I love this hypnotic book, the 14th in Walter Mosley’s Easy Rawlins series—best book I’ve read in ages.
Easy’s childhood friend Mouse introduces him to Rufus Tyler, a man everyone calls Charcoal Joe. Joe, for reasons unclear at the outset, wants a young black man—Seymour (top of his class in physics at Stanford)—cleared of charges that he murdered two white men. Joe tells Easy he will pay well to see this young man exonerated, but seeing as how white cops—more inclined toward a quick close than seeking justice—found Seymour standing over the dead bodies, that exoneration requires puppetry that only Easy can manage.
Charcoal Joe has a depth and literary quality lacking in most books of the mystery genre, yet the pace never slows below a fast trot, and quickly returns to its former gallop. I pretty much read it in one day (Christmas—best present I’ve given myself in a long time). It mesmerized me to the degree that I read it again the next day—to make sure I hadn’t missed anything and to savor Mosley’s fine writing and storytelling that much longer.
The depth comes from Mosley’s portrayal, from a black man’s perspective, of race relations in Los Angeles in the late sixties. Race relations that do not seem to have improved much in the ensuing five decades, the civil rights movement notwithstanding. Yet, the story goes beyond that as an observation of human frailty and humanity’s enigmatic see-saw between self-preservation and self-destruction.
Charcoal Joe also has a enough humor to elicit regular chuckles. My favorite line in the book (a comment by one of the characters): Charcoal Joe is just a tombstone waitin’ for a name. A close contender: We might as well have been two dogs snarling at the bait of pheromones on the air.
Mosley’s descriptions (and at times snarky remarks) of the attire worn by the characters is right up there with Archie McNally in the beloved series by Lawrence Sanders.
Yeah, this book has a lot of characters; I’ve read a number of reviews complaining about it—saying, in effect, that “it’s complicated.” And the problem is? I’d say those complaints are more of a reflection of the readers than the writer. Life is a series of complications; criminal life adds more layers to that complication. That’s what keeps this book so interesting and entertaining.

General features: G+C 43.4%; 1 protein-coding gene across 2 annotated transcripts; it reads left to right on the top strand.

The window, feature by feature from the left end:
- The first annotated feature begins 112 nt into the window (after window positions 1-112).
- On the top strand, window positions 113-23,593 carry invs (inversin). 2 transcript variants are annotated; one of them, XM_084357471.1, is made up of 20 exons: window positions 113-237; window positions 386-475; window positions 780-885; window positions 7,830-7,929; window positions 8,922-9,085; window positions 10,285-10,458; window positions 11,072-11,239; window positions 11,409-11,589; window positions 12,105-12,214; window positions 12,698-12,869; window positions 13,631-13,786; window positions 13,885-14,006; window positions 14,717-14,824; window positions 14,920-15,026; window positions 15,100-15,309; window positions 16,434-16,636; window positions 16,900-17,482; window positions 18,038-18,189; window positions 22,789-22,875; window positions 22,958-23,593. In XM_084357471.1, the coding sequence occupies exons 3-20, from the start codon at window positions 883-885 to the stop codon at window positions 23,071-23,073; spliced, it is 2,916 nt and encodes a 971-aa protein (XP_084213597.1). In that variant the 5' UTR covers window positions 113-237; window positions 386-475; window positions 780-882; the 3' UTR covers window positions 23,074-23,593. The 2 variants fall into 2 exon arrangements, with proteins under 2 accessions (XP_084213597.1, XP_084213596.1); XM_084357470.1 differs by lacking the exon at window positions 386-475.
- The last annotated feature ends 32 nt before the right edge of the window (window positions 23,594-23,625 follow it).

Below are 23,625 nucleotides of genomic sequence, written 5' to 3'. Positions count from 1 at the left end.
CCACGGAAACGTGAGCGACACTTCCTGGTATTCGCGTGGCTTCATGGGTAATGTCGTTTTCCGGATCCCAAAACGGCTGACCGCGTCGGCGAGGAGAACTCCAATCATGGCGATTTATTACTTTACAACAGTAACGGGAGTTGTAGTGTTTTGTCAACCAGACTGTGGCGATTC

As an editor, writing coach, and instructor, I will be holding up this near-perfect book as an example of writing to emulate.
Sadly—and I lay this on publisher Doubleday’s editors—this delightful book is scuffed by editorial errors that I have come to anticipate in self-published books but should not be evident in a book from one of the holier-than-thou, self-righteous Big Five. Not only the number of typos and style errors, but out-of-place text that either fell onto the wrong page through an errant cut-and-paste mouse click, or a hurried edit, or the text should have been cut but never was. This jumps out on page 65, and in one or two other places later in the book.
But I don’t think Mosley should be punished for that with a reduced rating. Even if he introduced those errors, the Doubleday editors should have caught them. (Let that be a lesson for those of you who exalt over (or aspire to) a publishing deal with one of these culprits. In today’s world, the care and hand-holding of the likes of legendary Scribner editor Maxwell Perkins are merely that—the stuff of legend.)